Top 10 tips to keep Christmas costs down

Melanie Wright
Written by: Melanie Wright
Posted on: 9 December 2015

Let’s face it - it's really easy to overspend at Christmas, especially if you tend to leave shopping until the last minute and end up panic-buying expensive gifts.

The good news is there are plenty of ways to keep festive bills to a minimum. Here are our top 10 tips to help you cut Christmas costs.

1. Work out a budget

If you haven’t started shopping yet, don’t start before you’ve worked out exactly how much you can afford to spend without pushing yourself into debt. You can get help planning your Christmas budget from the Money Advice Service.

2. Get creative

Few presents go down better than the ones you’ve put a lot of thought and effort into, so why not get those creative juices flowing and make some of your presents this year?

If you’re good at knitting, a homemade scarf is likely to go down a treat, or if you’re nifty in the kitchen, bake some biscuits or make some jam or preserves to give as gifts.

3. Shop around

Shopper checking prices

Shopper checking prices

Never buy anything without checking to see if you can find it cheaper elsewhere. Sites such as and enable you to track down the best prices on your shopping by comparing products from hundreds of different retailers so you can make sure you aren’t paying more than necessary.

4. Give vouchers

If you can’t think of anything you want to make, you could give out vouchers to friends and family offering free help, such as an evening babysitting, lifts to the station, three hours of ironing or gardening, or anything else that would cost you nothing but time.

5. Reduce delivery charges

Many of us rely on online shopping when buying Christmas presents, but all those delivery charges can soon mount up. Use ‘click and collect’ services wherever possible when you shop online and then go and pick up your items yourself.
Alternatively, check whether delivery is free if you spend over a certain amount, say £20 or £30. If you’re spending an amount very close to this, it may be more cost-effective to add a stocking filler item to your order so you qualify for free delivery.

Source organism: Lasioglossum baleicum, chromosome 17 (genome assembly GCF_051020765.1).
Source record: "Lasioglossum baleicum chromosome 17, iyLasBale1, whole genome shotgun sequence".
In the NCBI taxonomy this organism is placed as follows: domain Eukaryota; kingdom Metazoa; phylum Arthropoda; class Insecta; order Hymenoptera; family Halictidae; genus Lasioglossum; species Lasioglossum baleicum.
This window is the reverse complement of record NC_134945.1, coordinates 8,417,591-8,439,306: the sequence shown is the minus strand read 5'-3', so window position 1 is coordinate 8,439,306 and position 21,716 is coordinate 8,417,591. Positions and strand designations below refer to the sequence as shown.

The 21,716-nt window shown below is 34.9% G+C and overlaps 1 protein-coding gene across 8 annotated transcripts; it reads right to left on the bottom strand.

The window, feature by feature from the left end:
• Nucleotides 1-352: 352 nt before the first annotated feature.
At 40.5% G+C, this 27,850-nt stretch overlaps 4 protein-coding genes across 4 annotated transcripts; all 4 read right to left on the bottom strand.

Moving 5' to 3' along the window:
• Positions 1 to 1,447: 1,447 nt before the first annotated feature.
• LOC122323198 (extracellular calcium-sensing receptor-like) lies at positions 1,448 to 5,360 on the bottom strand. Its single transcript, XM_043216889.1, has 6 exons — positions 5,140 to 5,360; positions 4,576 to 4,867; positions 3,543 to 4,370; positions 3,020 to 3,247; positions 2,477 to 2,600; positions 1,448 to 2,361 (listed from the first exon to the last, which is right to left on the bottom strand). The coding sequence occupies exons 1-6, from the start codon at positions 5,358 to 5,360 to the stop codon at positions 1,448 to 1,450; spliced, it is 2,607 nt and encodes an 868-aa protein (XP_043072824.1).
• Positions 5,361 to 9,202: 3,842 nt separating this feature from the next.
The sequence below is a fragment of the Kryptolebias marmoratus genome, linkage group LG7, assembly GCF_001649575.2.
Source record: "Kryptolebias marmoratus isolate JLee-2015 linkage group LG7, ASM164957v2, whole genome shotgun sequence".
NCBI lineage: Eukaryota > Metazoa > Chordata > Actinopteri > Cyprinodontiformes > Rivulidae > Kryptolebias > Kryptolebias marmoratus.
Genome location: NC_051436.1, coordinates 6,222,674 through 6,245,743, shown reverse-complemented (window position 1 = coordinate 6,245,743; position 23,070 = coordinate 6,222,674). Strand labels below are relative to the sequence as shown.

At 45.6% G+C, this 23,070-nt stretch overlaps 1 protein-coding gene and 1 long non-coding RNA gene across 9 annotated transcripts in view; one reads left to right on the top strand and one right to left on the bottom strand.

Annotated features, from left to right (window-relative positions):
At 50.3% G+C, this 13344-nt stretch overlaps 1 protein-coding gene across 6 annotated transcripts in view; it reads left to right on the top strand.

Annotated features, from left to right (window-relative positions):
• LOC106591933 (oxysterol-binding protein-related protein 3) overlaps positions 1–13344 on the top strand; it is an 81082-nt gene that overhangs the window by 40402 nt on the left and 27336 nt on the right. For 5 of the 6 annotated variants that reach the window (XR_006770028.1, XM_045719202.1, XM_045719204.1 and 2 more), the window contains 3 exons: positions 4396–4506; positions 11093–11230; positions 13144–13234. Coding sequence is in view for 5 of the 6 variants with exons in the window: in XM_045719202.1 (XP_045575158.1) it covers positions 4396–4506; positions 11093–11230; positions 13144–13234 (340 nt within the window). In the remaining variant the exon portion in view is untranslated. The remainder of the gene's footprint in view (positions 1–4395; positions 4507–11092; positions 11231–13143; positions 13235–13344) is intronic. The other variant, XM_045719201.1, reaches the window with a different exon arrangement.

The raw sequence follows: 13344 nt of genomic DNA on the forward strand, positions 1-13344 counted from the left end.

6. Use voucher codes

When shopping online, always check voucher code websites such as, and to see if you can find any discount codes. Once you’ve found one, you simply enter the code at the online checkout to get money off or free delivery.

7. Cash in loyalty points

Recent research from loyalty card app Loyalive found that we’re sitting on a massive £6 billion in unused rewards from the top 10 loyalty schemes. Go through your wallet and see if you have unused Boots Advantage, Tesco Clubcard and Sainsbury’s Nectar points that could be turned into presents for friends and family. 

8. Book transport early

Sleeping on the train

Sleeping on the train

It may be too late for this year, but remember that if you’re making a train journey to visit friends or family at Christmas, you should always book tickets as early as possible. Rail companies usually offer the cheapest tickets 12 weeks in advance, so you should book then if you want to keep costs to a minimum.

9. Earn cashback

There are plenty of ways you can earn cashback on your festive spending. Cashback websites such as Quidco and Topcashback pay you money every time you shop, when you click through the website to make purchases online.

Several credit cards offer cashback when you spend too, but make sure you pay off your balance in full each month otherwise interest charges are likely to outweigh any cashback you earn.

10. Cut food costs

With supermarkets bending over backwards to tempt us with endless festive offers, it can be impossible to know where you’ll get the best deal on your Christmas food shop. This where the comparison site comes in handy, as you can compare the cost of your shopping at Tesco, ASDA, Sainsbury’s, Waitrose, Ocado, Boots and Superdrug on this site, and then buy from the best value store.

The site also offers a Savvy Buys tool whereby you sign up for alerts and they tell you when a product is at least 30% cheaper than it has been all year across all the supermarkets.

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